The Magazine

The Supreme Penalty

Arguing about the death penalty yet again.

Mar 31, 2008, Vol. 13, No. 28 • By ERIN SHELEY
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This Supreme Court term marks a crossroads for death penalty jurisprudence. For the first time since 1890, the Court is considering the constitutionality of a particular means of execution--the lethal injection cocktail currently used by most states. And it is expected to rule, in a second case, on the constitutionality of capital punishment for a crime other than murder--the rape of a child. Both cases require the Court to construe one of the most nebulous clauses of the Constitution, the Eighth Amendment's ban on "cruel and unusual punishments," as well as the controversial 2005 precedent, Roper v. Simmons.

In that case, the Court considered an appeal from Christopher Simmons, sentenced to death by a Missouri jury for abducting 46-year-old Shirley Crook from her home, wrapping her head in duct tape, hog-tying her with electrical wire, and throwing her off of a bridge to drown. The Supreme Court held that 17-year-old Simmons's sentence violated the Eighth Amendment. Writing for the majority, Justice Anthony Kennedy cited "the overwhelming weight of international opinion against the juvenile death penalty" and concluded that "the express affirmation of certain fundamental rights by other nations and peoples simply underscores the centrality of those same rights within our own heritage of freedom."

Two aspects of the ruling in Roper v. Simmons sparked contention: its dubious conclusion that Simmons--who had bragged to his friends that he could "get away with it" because he was a minor--had "a greater claim than adults to be forgiven for failing to escape negative influences," and the Court's use of foreign law to help tease this conclusion from the language of the U.S. Constitution.

The composition of the Court has significantly changed since Roper--in particular with the retirement of Sandra Day O'Connor (who has subsequently stressed the importance of relying on international and foreign courts in examining domestic issues to "create that all-important good impression" abroad). Yet all five justices forming the Roper majority remain on the Court, and this term's death penalty cases--Baze v. Rees, argued in January, and Kennedy v. Louisiana, due to be heard in April--could yield a deeper entrenchment of foreign mores as constitutional arbiters of punishment under our laws. Either way, the Court could dramatically redefine the Eighth Amendment limitations on both the scope and nature of the death penalty.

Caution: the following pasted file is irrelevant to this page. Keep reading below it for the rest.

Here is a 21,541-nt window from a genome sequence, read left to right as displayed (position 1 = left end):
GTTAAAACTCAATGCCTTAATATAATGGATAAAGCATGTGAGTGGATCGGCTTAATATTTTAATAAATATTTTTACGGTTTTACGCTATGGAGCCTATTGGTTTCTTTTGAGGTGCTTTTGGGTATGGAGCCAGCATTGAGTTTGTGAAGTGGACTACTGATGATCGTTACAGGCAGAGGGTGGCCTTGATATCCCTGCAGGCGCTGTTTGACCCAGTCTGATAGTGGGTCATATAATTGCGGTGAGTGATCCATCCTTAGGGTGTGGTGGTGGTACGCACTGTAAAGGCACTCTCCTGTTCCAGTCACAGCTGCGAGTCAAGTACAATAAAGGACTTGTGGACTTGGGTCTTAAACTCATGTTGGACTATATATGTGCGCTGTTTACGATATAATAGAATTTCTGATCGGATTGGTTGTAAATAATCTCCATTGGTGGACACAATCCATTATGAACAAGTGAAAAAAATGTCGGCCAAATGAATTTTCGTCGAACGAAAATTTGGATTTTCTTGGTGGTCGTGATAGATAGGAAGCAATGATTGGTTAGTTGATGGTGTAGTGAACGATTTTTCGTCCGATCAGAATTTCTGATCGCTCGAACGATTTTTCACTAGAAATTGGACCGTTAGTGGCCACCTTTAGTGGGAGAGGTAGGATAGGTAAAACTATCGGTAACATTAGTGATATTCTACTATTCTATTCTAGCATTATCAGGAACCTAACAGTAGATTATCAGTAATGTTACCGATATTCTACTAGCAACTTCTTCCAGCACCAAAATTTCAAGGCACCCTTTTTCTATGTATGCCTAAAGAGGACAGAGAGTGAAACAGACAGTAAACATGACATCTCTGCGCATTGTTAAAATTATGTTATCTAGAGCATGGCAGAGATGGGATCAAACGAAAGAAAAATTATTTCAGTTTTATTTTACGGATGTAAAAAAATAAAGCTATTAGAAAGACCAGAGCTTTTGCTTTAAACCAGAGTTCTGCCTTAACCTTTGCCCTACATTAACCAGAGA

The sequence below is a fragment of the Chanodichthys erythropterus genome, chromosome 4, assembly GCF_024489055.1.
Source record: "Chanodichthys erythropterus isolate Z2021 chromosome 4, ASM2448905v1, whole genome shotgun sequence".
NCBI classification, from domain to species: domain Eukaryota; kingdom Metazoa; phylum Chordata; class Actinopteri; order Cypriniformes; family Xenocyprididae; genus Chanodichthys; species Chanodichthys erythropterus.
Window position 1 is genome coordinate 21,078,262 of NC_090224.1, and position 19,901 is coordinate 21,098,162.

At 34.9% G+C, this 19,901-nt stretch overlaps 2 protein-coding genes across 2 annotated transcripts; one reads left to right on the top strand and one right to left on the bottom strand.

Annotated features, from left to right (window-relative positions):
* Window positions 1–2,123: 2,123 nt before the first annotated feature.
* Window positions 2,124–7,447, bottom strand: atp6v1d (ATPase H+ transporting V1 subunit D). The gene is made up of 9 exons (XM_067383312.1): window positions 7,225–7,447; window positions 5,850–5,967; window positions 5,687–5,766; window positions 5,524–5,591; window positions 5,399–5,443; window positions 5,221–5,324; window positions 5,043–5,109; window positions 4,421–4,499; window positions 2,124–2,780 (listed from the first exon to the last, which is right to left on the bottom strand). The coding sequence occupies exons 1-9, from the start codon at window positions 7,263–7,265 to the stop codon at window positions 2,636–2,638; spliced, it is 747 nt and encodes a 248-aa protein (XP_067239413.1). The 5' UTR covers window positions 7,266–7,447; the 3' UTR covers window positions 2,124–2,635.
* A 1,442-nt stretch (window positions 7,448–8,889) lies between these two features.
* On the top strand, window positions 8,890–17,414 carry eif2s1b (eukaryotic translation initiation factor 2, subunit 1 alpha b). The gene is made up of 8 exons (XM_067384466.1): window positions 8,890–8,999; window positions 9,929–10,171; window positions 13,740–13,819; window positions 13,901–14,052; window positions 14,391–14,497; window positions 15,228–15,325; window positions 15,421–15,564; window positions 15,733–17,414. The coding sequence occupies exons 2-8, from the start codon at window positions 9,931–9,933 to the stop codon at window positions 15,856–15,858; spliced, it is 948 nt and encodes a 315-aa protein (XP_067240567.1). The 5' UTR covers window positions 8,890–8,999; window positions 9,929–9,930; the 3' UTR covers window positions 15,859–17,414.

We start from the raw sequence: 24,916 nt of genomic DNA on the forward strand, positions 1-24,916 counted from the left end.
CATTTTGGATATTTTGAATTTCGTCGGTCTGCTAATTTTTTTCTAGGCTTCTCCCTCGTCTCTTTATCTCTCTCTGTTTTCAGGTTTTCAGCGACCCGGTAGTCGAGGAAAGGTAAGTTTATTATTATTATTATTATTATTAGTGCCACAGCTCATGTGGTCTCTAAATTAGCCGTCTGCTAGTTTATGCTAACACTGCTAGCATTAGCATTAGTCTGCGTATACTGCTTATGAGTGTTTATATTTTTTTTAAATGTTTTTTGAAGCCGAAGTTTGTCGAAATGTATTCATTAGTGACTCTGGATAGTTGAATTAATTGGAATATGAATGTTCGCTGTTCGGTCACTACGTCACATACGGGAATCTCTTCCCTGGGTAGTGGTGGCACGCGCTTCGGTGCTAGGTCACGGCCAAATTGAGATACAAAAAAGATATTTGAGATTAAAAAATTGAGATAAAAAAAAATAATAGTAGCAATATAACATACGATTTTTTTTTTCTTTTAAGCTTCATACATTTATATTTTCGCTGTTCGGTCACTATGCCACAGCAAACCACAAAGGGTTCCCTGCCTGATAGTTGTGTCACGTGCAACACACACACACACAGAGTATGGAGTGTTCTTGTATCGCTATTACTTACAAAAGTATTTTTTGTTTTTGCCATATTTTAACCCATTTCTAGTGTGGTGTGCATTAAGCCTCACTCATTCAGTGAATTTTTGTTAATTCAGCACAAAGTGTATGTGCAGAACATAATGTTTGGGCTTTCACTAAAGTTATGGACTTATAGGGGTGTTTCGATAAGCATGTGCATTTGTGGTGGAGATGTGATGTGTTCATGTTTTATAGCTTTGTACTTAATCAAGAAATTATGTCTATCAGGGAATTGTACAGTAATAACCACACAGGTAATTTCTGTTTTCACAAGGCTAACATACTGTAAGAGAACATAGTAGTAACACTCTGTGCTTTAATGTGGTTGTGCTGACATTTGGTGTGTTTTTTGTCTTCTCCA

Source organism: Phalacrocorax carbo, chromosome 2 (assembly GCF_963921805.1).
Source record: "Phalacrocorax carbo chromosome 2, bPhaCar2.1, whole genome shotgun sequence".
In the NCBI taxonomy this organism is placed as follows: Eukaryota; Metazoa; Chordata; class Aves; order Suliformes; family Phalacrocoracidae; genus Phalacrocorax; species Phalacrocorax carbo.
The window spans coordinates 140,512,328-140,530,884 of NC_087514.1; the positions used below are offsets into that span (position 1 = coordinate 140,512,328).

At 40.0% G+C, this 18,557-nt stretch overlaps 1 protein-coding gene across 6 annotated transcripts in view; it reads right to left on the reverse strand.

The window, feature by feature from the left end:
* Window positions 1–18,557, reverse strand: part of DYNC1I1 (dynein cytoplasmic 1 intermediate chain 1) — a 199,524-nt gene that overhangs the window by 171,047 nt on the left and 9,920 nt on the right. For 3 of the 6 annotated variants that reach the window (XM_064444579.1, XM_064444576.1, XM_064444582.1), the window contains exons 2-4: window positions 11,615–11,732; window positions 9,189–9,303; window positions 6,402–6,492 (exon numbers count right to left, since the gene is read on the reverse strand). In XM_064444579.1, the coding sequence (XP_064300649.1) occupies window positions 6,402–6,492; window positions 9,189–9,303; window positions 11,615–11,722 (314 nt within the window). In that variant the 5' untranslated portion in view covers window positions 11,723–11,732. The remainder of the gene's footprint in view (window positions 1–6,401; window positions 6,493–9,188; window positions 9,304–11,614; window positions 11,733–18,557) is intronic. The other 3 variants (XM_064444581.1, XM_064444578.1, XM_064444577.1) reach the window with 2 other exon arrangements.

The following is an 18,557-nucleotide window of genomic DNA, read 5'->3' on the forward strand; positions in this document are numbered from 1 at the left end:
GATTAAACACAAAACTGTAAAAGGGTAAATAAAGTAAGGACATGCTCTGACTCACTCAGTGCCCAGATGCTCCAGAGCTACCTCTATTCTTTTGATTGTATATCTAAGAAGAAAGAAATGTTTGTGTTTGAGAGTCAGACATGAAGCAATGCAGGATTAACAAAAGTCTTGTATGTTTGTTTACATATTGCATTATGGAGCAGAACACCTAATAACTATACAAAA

Over the years, the vagueness of the words "cruel" and "unusual" has spawned a uniquely amorphous line of precedent. In 1958 the Supreme Court held that the Eighth Amendment must draw its meaning "from the evolving standards of decency that mark the progress of a maturing society," thus charging judges with interpreting the world around them to find the meaning of the constitutional text. In 1976 the Court added that use of the death penalty must contribute to the "acceptable goals of punishment"--which it later defined as retribution against a criminal and deterrence of future crimes--and must not be "grossly out of proportion to the severity of the crime." The second criterion has left the law somewhat unsettled as to whether a crime other than murder can ever be punished by death.

To this framework, Roper added that courts must consider "objective criteria," such as the number of states allowing and using capital punishment under certain circumstances, before considering whether death is a disproportionate penalty in a particular case. In finding such disproportionality the Court deemed relevant the laws of other nations prohibiting the death penalty for offenders under 18 and international agreements such as the U.N. Convention on the Rights of the Child.

It did not, however, address precisely when international law should be taken into account, prompting Justice Antonin Scalia to note in his dissent that, to match the terms of the U.N. Convention, the United States would also have to abolish life imprisonment without the possibility of parole for minors (a punishment which the majority endorsed as an alternative to death in such cases). Now, Baze and Kennedy present two distinct Eighth Amendment problems for the Court to resolve within the structure created by Roper.